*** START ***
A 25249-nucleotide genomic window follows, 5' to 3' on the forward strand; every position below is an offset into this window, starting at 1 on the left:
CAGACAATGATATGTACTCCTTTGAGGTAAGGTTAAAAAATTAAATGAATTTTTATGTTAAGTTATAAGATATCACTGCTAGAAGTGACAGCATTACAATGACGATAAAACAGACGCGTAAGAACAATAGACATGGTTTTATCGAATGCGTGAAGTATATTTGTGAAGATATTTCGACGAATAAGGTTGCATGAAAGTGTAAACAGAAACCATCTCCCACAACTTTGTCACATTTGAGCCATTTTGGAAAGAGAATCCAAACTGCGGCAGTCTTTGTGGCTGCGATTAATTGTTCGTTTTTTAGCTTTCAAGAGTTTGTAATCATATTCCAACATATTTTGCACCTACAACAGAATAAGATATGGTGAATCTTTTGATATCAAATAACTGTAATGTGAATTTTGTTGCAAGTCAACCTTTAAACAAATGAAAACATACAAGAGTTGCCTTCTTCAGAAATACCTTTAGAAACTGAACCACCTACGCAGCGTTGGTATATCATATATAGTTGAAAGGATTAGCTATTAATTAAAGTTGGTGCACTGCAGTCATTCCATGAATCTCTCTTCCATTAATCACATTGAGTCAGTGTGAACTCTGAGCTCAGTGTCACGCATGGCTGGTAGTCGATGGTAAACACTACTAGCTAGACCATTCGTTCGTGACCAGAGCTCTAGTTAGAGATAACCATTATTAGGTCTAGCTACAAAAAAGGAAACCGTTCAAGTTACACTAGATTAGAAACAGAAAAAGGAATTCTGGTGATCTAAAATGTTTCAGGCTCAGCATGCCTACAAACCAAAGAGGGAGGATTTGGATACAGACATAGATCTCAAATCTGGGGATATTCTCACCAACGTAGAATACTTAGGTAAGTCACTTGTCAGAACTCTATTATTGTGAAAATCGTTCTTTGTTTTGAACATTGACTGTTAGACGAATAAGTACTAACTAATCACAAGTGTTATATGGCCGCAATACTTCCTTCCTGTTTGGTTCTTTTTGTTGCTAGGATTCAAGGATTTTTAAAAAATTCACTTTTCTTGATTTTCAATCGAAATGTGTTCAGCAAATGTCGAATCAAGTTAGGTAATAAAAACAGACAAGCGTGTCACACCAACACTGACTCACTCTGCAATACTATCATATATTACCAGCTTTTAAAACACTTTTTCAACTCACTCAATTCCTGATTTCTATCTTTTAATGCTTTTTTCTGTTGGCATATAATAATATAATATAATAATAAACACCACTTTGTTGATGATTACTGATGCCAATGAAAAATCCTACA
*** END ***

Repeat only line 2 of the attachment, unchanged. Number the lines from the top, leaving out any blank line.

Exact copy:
CAGACAATGATATGTACTCCTTTGAGGTAAGGTTAAAAAATTAAATGAATTTTTATGTTAAGTTATAAGATATCACTGCTAGAAGTGACAGCATTACAATGACGATAAAACAGACGCGTAAGAACAATAGACATGGTTTTATCGAATGCGTGAAGTATATTTGTGAAGATATTTCGACGAATAAGGTTGCATGAAAGTGTAAACAGAAACCATCTCCCACAACTTTGTCACATTTGAGCCATTTTGGAAAGAGAATCCAAACTGCGGCAGTCTTTGTGGCTGCGATTAATTGTTCGTTTTTTAGCTTTCAAGAGTTTGTAATCATATTCCAACATATTTTGCACCTACAACAGAATAAGATATGGTGAATCTTTTGATATCAAATAACTGTAATGTGAATTTTGTTGCAAGTCAACCTTTAAACAAATGAAAACATACAAGAGTTGCCTTCTTCAGAAATACCTTTAGAAACTGAACCACCTACGCAGCGTTGGTATATCATATATAGTTGAAAGGATTAGCTATTAATTAAAGTTGGTGCACTGCAGTCATTCCATGAATCTCTCTTCCATTAATCACATTGAGTCAGTGTGAACTCTGAGCTCAGTGTCACGCATGGCTGGTAGTCGATGGTAAACACTACTAGCTAGACCATTCGTTCGTGACCAGAGCTCTAGTTAGAGATAACCATTATTAGGTCTAGCTACAAAAAAGGAAACCGTTCAAGTTACACTAGATTAGAAACAGAAAAAGGAATTCTGGTGATCTAAAATGTTTCAGGCTCAGCATGCCTACAAACCAAAGAGGGAGGATTTGGATACAGACATAGATCTCAAATCTGGGGATATTCTCACCAACGTAGAATACTTAGGTAAGTCACTTGTCAGAACTCTATTATTGTGAAAATCGTTCTTTGTTTTGAACATTGACTGTTAGACGAATAAGTACTAACTAATCACAAGTGTTATATGGCCGCAATACTTCCTTCCTGTTTGGTTCTTTTTGTTGCTAGGATTCAAGGATTTTTAAAAAATTCACTTTTCTTGATTTTCAATCGAAATGTGTTCAGCAAATGTCGAATCAAGTTAGGTAATAAAAACAGACAAGCGTGTCACACCAACACTGACTCACTCTGCAATACTATCATATATTACCAGCTTTTAAAACACTTTTTCAACTCACTCAATTCCTGATTTCTATCTTTTAATGCTTTTTTCTGTTGGCATATAATAATATAATATAATAATAAACACCACTTTGTTGATGATTACTGATGCCAATGAAAAATCCTACA